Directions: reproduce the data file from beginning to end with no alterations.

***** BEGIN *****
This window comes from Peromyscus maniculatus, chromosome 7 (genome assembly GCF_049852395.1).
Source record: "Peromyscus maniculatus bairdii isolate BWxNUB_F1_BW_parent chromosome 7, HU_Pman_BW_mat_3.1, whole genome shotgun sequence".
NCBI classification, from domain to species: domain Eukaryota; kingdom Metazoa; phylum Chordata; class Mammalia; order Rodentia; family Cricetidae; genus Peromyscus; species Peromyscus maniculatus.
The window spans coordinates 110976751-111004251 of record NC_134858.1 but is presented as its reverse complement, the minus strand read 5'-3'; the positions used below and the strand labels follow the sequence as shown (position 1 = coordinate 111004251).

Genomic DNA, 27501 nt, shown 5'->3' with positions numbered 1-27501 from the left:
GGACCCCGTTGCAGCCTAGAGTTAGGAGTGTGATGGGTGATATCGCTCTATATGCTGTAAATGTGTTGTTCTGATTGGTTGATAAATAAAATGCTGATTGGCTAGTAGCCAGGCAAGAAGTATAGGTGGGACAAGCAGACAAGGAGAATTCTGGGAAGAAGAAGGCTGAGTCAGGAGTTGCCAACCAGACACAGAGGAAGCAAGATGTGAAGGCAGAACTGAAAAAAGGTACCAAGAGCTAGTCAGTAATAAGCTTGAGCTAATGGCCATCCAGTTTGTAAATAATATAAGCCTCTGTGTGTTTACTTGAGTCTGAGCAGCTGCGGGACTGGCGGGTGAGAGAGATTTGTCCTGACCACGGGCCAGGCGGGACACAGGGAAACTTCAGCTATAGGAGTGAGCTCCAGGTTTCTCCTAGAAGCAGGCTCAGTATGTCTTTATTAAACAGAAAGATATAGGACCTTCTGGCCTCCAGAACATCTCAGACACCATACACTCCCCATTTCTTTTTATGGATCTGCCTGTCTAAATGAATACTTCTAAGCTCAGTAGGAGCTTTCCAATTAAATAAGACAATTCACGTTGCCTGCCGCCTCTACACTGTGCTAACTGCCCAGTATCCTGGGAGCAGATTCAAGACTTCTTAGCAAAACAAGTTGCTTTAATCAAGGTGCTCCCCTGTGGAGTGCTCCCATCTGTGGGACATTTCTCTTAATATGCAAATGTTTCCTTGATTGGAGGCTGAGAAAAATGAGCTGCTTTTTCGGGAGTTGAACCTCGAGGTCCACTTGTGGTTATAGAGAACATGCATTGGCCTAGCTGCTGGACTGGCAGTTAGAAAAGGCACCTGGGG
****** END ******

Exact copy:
This window comes from Peromyscus maniculatus, chromosome 7 (genome assembly GCF_049852395.1).
Source record: "Peromyscus maniculatus bairdii isolate BWxNUB_F1_BW_parent chromosome 7, HU_Pman_BW_mat_3.1, whole genome shotgun sequence".
NCBI classification, from domain to species: domain Eukaryota; kingdom Metazoa; phylum Chordata; class Mammalia; order Rodentia; family Cricetidae; genus Peromyscus; species Peromyscus maniculatus.
The window spans coordinates 110976751-111004251 of record NC_134858.1 but is presented as its reverse complement, the minus strand read 5'-3'; the positions used below and the strand labels follow the sequence as shown (position 1 = coordinate 111004251).

Genomic DNA, 27501 nt, shown 5'->3' with positions numbered 1-27501 from the left:
GGACCCCGTTGCAGCCTAGAGTTAGGAGTGTGATGGGTGATATCGCTCTATATGCTGTAAATGTGTTGTTCTGATTGGTTGATAAATAAAATGCTGATTGGCTAGTAGCCAGGCAAGAAGTATAGGTGGGACAAGCAGACAAGGAGAATTCTGGGAAGAAGAAGGCTGAGTCAGGAGTTGCCAACCAGACACAGAGGAAGCAAGATGTGAAGGCAGAACTGAAAAAAGGTACCAAGAGCTAGTCAGTAATAAGCTTGAGCTAATGGCCATCCAGTTTGTAAATAATATAAGCCTCTGTGTGTTTACTTGAGTCTGAGCAGCTGCGGGACTGGCGGGTGAGAGAGATTTGTCCTGACCACGGGCCAGGCGGGACACAGGGAAACTTCAGCTATAGGAGTGAGCTCCAGGTTTCTCCTAGAAGCAGGCTCAGTATGTCTTTATTAAACAGAAAGATATAGGACCTTCTGGCCTCCAGAACATCTCAGACACCATACACTCCCCATTTCTTTTTATGGATCTGCCTGTCTAAATGAATACTTCTAAGCTCAGTAGGAGCTTTCCAATTAAATAAGACAATTCACGTTGCCTGCCGCCTCTACACTGTGCTAACTGCCCAGTATCCTGGGAGCAGATTCAAGACTTCTTAGCAAAACAAGTTGCTTTAATCAAGGTGCTCCCCTGTGGAGTGCTCCCATCTGTGGGACATTTCTCTTAATATGCAAATGTTTCCTTGATTGGAGGCTGAGAAAAATGAGCTGCTTTTTCGGGAGTTGAACCTCGAGGTCCACTTGTGGTTATAGAGAACATGCATTGGCCTAGCTGCTGGACTGGCAGTTAGAAAAGGCACCTGGGG